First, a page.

Heart rhythm disorders (arrhythmias) occur either independently or as a result of other cardiac conditions, such as Heart Disease - Heart Rhythm Disorders (Arrhythmias) | Heart Disease Types | Imaginis - The Women's Health & Wellness Resource Network

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Heart Disease - Heart Rhythm Disorders (Arrhythmias)

Heart rhythm disorders (arrhythmias) occur either independently or as a result of other cardiac conditions, such as coronary artery disease and myocardial infarction (heart attack). In any case, rhythm disorders signal abnormalities in the conduction system of the heart.

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Types of Heart Rhythm Disorders

Heart rhythm disorders are categorized as either bradycardia (slow heartbeat) or tachycardia (rapid heartbeat). Tachycardia may further sub-divided into ventricular tachycardias (involving only the ventricles) and supraventricular tachycardias (involving both the atria and the ventricles).

Symptoms of bradycardia
(slow heartbeat)
Symptoms of tachycardia
(fast heartbeat)
  • Fatigue
  • Dizziness
  • Lightheadedness
  • Fainting spells
  • Heart palpitations
  • Rapid heart action
  • Dizziness
  • Lightheadedness
  • Fainting spells

Examples of specific arrhythmias include:

  • Atrial fibrillation: Rapid and irregular heartbeat due to signals in the atria that cause the ventricles to contract abnormally. This condition prevents blood from flowing through the heart's chambers, often causing it to accumulate in the atria. A blood clot may form as a result of atrial fibrillation, leading to stroke or myocardial infarction (heart attack).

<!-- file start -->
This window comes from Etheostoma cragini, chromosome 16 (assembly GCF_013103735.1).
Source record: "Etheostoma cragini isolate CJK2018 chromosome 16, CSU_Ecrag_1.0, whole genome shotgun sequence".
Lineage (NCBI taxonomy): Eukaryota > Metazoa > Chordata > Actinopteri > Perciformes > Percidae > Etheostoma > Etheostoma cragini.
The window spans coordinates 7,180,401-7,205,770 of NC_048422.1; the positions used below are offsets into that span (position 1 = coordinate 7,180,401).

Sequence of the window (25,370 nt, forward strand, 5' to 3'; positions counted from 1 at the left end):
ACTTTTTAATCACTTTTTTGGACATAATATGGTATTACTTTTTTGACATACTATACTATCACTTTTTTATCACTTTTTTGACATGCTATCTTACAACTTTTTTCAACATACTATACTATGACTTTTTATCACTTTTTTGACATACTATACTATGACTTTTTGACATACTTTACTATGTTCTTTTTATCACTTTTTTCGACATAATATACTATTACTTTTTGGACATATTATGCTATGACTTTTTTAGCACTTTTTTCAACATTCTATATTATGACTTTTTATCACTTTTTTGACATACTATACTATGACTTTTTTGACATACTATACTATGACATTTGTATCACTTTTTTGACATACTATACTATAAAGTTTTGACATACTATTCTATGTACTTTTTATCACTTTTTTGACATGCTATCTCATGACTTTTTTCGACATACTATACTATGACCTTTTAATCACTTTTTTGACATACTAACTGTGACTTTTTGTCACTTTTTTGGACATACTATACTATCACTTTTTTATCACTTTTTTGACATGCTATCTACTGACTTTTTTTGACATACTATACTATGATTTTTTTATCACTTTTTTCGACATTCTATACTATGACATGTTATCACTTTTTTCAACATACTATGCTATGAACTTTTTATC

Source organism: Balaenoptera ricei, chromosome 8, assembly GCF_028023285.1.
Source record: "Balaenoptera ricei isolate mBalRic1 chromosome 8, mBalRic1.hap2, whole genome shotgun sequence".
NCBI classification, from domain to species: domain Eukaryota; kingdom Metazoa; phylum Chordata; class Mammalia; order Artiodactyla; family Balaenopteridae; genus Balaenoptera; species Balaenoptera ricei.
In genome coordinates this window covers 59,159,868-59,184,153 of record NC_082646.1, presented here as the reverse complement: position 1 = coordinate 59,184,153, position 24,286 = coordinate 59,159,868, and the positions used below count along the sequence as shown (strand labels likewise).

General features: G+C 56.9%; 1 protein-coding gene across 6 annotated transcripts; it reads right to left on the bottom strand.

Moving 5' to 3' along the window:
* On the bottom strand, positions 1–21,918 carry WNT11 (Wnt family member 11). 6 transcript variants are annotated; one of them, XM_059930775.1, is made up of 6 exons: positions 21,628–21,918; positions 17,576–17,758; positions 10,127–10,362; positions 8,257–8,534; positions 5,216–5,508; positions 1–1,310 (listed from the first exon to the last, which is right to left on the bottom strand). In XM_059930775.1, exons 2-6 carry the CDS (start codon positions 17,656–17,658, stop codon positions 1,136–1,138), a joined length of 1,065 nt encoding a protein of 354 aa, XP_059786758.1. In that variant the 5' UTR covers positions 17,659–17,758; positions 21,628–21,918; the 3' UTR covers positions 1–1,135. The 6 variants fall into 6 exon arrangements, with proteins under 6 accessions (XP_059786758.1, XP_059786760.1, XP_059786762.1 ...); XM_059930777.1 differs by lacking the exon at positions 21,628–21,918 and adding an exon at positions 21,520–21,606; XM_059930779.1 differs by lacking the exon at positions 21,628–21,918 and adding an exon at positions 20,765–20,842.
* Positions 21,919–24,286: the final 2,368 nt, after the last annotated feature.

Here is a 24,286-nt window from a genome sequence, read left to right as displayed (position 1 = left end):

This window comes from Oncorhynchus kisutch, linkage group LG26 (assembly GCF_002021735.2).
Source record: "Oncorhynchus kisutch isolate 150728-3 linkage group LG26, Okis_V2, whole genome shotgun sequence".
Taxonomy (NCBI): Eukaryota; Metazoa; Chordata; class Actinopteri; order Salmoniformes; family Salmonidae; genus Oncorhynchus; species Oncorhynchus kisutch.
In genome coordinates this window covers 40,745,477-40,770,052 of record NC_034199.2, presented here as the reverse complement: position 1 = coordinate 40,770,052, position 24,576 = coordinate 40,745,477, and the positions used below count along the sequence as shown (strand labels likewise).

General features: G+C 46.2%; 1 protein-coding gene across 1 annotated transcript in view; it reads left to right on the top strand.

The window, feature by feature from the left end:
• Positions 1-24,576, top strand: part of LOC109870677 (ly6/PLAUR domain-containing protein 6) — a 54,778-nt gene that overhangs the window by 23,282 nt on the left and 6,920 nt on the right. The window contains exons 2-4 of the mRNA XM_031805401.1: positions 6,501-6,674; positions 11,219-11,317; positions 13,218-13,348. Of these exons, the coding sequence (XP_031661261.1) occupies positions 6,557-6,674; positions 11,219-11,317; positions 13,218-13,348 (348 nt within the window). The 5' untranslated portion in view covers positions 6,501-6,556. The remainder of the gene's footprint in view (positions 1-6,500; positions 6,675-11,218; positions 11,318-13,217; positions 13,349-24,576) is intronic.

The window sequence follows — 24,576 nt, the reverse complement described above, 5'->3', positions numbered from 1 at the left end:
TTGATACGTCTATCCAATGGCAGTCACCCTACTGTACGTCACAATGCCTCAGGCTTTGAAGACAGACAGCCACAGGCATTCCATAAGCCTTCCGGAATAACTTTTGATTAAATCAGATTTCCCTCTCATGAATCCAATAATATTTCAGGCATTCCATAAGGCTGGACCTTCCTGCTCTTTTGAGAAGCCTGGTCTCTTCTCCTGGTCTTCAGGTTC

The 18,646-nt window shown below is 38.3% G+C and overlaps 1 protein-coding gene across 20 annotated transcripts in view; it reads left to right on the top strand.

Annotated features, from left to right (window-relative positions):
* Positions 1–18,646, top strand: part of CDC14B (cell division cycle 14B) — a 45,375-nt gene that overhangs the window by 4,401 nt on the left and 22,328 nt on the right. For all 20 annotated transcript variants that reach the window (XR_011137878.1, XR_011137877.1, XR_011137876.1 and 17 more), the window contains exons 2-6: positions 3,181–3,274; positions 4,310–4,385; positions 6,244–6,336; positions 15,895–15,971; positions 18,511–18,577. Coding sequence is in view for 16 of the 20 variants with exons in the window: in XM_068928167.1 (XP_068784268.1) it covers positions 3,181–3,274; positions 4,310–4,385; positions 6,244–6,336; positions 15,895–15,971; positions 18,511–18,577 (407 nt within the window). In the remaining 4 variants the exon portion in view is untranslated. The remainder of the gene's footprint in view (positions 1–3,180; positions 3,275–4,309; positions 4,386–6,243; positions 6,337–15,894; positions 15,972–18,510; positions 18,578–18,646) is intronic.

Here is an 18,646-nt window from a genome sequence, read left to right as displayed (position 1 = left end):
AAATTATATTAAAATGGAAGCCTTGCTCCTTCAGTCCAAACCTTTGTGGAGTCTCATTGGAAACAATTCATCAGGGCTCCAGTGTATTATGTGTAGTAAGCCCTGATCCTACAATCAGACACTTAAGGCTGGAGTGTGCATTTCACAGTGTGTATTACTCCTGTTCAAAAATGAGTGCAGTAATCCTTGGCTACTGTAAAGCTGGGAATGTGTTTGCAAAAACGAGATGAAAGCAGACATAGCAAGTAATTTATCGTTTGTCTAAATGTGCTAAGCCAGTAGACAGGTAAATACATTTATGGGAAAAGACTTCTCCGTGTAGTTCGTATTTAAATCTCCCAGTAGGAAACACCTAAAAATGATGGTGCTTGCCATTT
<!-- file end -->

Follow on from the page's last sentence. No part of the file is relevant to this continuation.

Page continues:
• Ventricular fibrillation: Rapid contractions of the heart caused by irregular electrical signals in the ventricles. The condition is common after myocardial infarction (heart attack) or from electrocution or drowning. The condition is life-threatening and should be treated immediately with electric shock (defibrillation) to the heart followed by anti-arrhythmic drugs.
  • Premature ventricular contraction: An abnormal signal from the ventricles causes the heart to beat prematurely (early). Premature ventricular contraction is common in children and teenagers and may not require treatment. However, in some cases when the condition is caused by disease or injury, it could lead to ventricular tachycardia and also fibrillation.
  • Heart block: Interruption of electrical communication between the atria and ventricles. This results in the ventricles contracting less often than the atria. The condition leads to episodes of dizziness, fainting spells or stroke. Heart block is categorized by its severity. More severe cases are commonly treated with an artificial pacemaker, or less commonly, with drugs (such as isoproterenol).

Diagnosing Heart Rhythm Disorders

Early detection and treatment are key in preventing death or disability from certain heart rhythm disorders. Rhythm disorders may be diagnosed by careful examination of the symptoms (palpitations, fainting spells, lightheadedness, dizziness, rapid heart action, etc.) and several diagnostic tests, including:

  • Electrocardiogram (ECG or EKG): An electrocardiogram is a graphical record of the electrical activity of the heart. A normal ECG, in most cases, rules out the presence of other cardiac diseases. An abnormal ECG indicates the presence of a cardiac disease and further investigations are performed. An ECG can be beneficial in detecting the disease and sometimes even the extent of the disease.
  • Stress test: A stress test involves taking an ECG before, during and after a treadmill workout to detect cardiac disease and/or damage, including the extent of coronary artery disease. However, false positive results are possible with stress tests.